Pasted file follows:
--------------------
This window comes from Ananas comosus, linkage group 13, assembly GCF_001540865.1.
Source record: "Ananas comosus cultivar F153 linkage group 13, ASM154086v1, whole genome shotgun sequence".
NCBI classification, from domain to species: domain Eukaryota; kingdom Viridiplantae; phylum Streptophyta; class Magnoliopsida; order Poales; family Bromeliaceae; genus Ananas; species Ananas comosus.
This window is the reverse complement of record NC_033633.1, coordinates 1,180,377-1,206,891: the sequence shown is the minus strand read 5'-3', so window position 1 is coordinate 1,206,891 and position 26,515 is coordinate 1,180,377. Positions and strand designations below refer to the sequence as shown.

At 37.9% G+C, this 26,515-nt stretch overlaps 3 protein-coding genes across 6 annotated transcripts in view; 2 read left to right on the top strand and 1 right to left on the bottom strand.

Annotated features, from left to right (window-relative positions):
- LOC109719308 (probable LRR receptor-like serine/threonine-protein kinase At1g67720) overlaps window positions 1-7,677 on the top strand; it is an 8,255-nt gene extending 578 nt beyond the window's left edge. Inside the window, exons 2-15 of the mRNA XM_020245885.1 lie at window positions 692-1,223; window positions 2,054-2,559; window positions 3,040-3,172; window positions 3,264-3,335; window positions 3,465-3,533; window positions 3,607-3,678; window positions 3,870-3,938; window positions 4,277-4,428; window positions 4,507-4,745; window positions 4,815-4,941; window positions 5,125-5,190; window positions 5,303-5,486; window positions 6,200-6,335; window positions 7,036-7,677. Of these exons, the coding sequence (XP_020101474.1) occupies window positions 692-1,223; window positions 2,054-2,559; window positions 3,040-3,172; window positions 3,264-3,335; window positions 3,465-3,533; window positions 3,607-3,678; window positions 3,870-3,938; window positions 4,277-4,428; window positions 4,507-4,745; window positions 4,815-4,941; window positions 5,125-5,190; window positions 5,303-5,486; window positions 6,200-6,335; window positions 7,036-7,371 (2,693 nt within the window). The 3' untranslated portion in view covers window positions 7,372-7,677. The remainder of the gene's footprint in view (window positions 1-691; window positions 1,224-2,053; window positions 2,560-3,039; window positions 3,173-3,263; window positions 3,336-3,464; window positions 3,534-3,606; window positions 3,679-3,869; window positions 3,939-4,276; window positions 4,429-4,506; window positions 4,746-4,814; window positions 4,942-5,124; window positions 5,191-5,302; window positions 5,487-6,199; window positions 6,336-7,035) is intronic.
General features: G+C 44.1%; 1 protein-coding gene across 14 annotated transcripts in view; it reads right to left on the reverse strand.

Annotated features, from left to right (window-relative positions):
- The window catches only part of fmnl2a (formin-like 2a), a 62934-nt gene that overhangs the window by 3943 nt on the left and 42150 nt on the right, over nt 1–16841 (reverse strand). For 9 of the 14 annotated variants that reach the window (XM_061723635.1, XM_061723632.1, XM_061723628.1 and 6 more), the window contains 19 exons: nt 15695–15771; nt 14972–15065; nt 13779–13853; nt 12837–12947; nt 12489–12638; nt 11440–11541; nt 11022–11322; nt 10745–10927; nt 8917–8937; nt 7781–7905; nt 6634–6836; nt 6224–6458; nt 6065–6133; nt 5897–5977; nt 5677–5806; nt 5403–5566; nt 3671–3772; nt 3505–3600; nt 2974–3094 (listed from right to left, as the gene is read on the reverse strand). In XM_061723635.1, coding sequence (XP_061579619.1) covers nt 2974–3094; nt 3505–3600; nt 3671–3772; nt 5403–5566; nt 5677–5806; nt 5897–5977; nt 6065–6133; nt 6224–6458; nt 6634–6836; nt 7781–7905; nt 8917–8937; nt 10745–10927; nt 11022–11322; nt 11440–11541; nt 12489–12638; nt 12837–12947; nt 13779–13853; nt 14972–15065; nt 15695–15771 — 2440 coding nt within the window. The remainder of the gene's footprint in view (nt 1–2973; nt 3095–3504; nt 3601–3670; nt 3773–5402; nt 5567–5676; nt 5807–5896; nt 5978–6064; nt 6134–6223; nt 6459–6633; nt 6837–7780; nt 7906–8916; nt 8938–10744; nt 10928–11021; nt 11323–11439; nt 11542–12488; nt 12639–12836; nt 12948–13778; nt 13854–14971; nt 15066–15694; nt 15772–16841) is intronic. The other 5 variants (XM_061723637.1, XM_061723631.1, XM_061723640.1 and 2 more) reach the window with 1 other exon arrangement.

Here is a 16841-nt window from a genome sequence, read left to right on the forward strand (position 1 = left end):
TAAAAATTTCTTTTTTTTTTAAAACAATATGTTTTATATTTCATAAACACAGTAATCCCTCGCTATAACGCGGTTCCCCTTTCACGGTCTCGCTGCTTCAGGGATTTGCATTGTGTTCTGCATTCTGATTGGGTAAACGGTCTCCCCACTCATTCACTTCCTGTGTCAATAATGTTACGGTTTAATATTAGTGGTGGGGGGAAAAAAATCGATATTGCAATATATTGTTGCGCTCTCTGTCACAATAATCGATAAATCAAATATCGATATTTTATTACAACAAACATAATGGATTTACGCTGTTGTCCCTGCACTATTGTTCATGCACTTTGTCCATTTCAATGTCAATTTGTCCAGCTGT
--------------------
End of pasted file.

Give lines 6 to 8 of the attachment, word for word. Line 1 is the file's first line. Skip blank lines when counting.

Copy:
Annotated features, from left to right (window-relative positions):
- LOC109719308 (probable LRR receptor-like serine/threonine-protein kinase At1g67720) overlaps window positions 1-7,677 on the top strand; it is an 8,255-nt gene extending 578 nt beyond the window's left edge. Inside the window, exons 2-15 of the mRNA XM_020245885.1 lie at window positions 692-1,223; window positions 2,054-2,559; window positions 3,040-3,172; window positions 3,264-3,335; window positions 3,465-3,533; window positions 3,607-3,678; window positions 3,870-3,938; window positions 4,277-4,428; window positions 4,507-4,745; window positions 4,815-4,941; window positions 5,125-5,190; window positions 5,303-5,486; window positions 6,200-6,335; window positions 7,036-7,677. Of these exons, the coding sequence (XP_020101474.1) occupies window positions 692-1,223; window positions 2,054-2,559; window positions 3,040-3,172; window positions 3,264-3,335; window positions 3,465-3,533; window positions 3,607-3,678; window positions 3,870-3,938; window positions 4,277-4,428; window positions 4,507-4,745; window positions 4,815-4,941; window positions 5,125-5,190; window positions 5,303-5,486; window positions 6,200-6,335; window positions 7,036-7,371 (2,693 nt within the window). The 3' untranslated portion in view covers window positions 7,372-7,677. The remainder of the gene's footprint in view (window positions 1-691; window positions 1,224-2,053; window positions 2,560-3,039; window positions 3,173-3,263; window positions 3,336-3,464; window positions 3,534-3,606; window positions 3,679-3,869; window positions 3,939-4,276; window positions 4,429-4,506; window positions 4,746-4,814; window positions 4,942-5,124; window positions 5,191-5,302; window positions 5,487-6,199; window positions 6,336-7,035) is intronic.
General features: G+C 44.1%; 1 protein-coding gene across 14 annotated transcripts in view; it reads right to left on the reverse strand.